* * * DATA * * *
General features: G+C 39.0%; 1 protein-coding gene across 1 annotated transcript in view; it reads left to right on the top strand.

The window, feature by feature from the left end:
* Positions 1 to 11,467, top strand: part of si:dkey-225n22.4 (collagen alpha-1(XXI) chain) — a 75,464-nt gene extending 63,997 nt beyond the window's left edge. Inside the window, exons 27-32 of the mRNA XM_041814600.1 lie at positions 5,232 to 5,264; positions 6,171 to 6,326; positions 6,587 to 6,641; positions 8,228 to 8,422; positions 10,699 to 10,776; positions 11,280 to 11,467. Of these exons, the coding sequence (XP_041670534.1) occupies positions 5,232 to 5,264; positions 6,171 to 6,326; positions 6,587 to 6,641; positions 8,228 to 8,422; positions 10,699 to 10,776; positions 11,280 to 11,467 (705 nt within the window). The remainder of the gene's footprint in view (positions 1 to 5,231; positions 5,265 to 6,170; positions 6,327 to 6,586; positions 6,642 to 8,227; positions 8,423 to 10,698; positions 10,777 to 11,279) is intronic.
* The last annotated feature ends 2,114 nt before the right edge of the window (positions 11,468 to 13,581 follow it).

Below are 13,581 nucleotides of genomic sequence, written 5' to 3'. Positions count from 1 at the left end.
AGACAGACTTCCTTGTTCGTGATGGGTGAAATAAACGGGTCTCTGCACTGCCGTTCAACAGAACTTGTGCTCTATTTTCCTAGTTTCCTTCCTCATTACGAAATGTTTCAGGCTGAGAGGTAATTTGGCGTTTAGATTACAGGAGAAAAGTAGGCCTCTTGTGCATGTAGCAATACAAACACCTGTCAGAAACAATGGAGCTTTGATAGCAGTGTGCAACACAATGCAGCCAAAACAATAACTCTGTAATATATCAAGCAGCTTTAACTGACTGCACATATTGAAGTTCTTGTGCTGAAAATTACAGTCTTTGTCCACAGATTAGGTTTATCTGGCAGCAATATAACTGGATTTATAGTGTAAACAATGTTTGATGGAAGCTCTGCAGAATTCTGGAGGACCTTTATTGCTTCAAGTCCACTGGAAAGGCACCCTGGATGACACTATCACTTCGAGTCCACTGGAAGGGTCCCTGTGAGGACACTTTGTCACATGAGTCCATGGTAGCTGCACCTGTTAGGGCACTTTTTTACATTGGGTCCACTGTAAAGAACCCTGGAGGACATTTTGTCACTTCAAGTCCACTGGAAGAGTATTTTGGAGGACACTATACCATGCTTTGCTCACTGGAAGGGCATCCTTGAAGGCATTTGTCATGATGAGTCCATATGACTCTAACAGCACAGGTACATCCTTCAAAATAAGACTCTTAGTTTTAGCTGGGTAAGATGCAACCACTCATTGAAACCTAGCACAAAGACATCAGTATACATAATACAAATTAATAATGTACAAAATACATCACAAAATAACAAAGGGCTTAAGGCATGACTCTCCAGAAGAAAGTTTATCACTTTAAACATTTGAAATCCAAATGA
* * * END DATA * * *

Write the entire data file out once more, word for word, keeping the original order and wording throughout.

General features: G+C 39.0%; 1 protein-coding gene across 1 annotated transcript in view; it reads left to right on the top strand.

The window, feature by feature from the left end:
* Positions 1 to 11,467, top strand: part of si:dkey-225n22.4 (collagen alpha-1(XXI) chain) — a 75,464-nt gene extending 63,997 nt beyond the window's left edge. Inside the window, exons 27-32 of the mRNA XM_041814600.1 lie at positions 5,232 to 5,264; positions 6,171 to 6,326; positions 6,587 to 6,641; positions 8,228 to 8,422; positions 10,699 to 10,776; positions 11,280 to 11,467. Of these exons, the coding sequence (XP_041670534.1) occupies positions 5,232 to 5,264; positions 6,171 to 6,326; positions 6,587 to 6,641; positions 8,228 to 8,422; positions 10,699 to 10,776; positions 11,280 to 11,467 (705 nt within the window). The remainder of the gene's footprint in view (positions 1 to 5,231; positions 5,265 to 6,170; positions 6,327 to 6,586; positions 6,642 to 8,227; positions 8,423 to 10,698; positions 10,777 to 11,279) is intronic.
* The last annotated feature ends 2,114 nt before the right edge of the window (positions 11,468 to 13,581 follow it).

Below are 13,581 nucleotides of genomic sequence, written 5' to 3'. Positions count from 1 at the left end.
AGACAGACTTCCTTGTTCGTGATGGGTGAAATAAACGGGTCTCTGCACTGCCGTTCAACAGAACTTGTGCTCTATTTTCCTAGTTTCCTTCCTCATTACGAAATGTTTCAGGCTGAGAGGTAATTTGGCGTTTAGATTACAGGAGAAAAGTAGGCCTCTTGTGCATGTAGCAATACAAACACCTGTCAGAAACAATGGAGCTTTGATAGCAGTGTGCAACACAATGCAGCCAAAACAATAACTCTGTAATATATCAAGCAGCTTTAACTGACTGCACATATTGAAGTTCTTGTGCTGAAAATTACAGTCTTTGTCCACAGATTAGGTTTATCTGGCAGCAATATAACTGGATTTATAGTGTAAACAATGTTTGATGGAAGCTCTGCAGAATTCTGGAGGACCTTTATTGCTTCAAGTCCACTGGAAAGGCACCCTGGATGACACTATCACTTCGAGTCCACTGGAAGGGTCCCTGTGAGGACACTTTGTCACATGAGTCCATGGTAGCTGCACCTGTTAGGGCACTTTTTTACATTGGGTCCACTGTAAAGAACCCTGGAGGACATTTTGTCACTTCAAGTCCACTGGAAGAGTATTTTGGAGGACACTATACCATGCTTTGCTCACTGGAAGGGCATCCTTGAAGGCATTTGTCATGATGAGTCCATATGACTCTAACAGCACAGGTACATCCTTCAAAATAAGACTCTTAGTTTTAGCTGGGTAAGATGCAACCACTCATTGAAACCTAGCACAAAGACATCAGTATACATAATACAAATTAATAATGTACAAAATACATCACAAAATAACAAAGGGCTTAAGGCATGACTCTCCAGAAGAAAGTTTATCACTTTAAACATTTGAAATCCAAATGA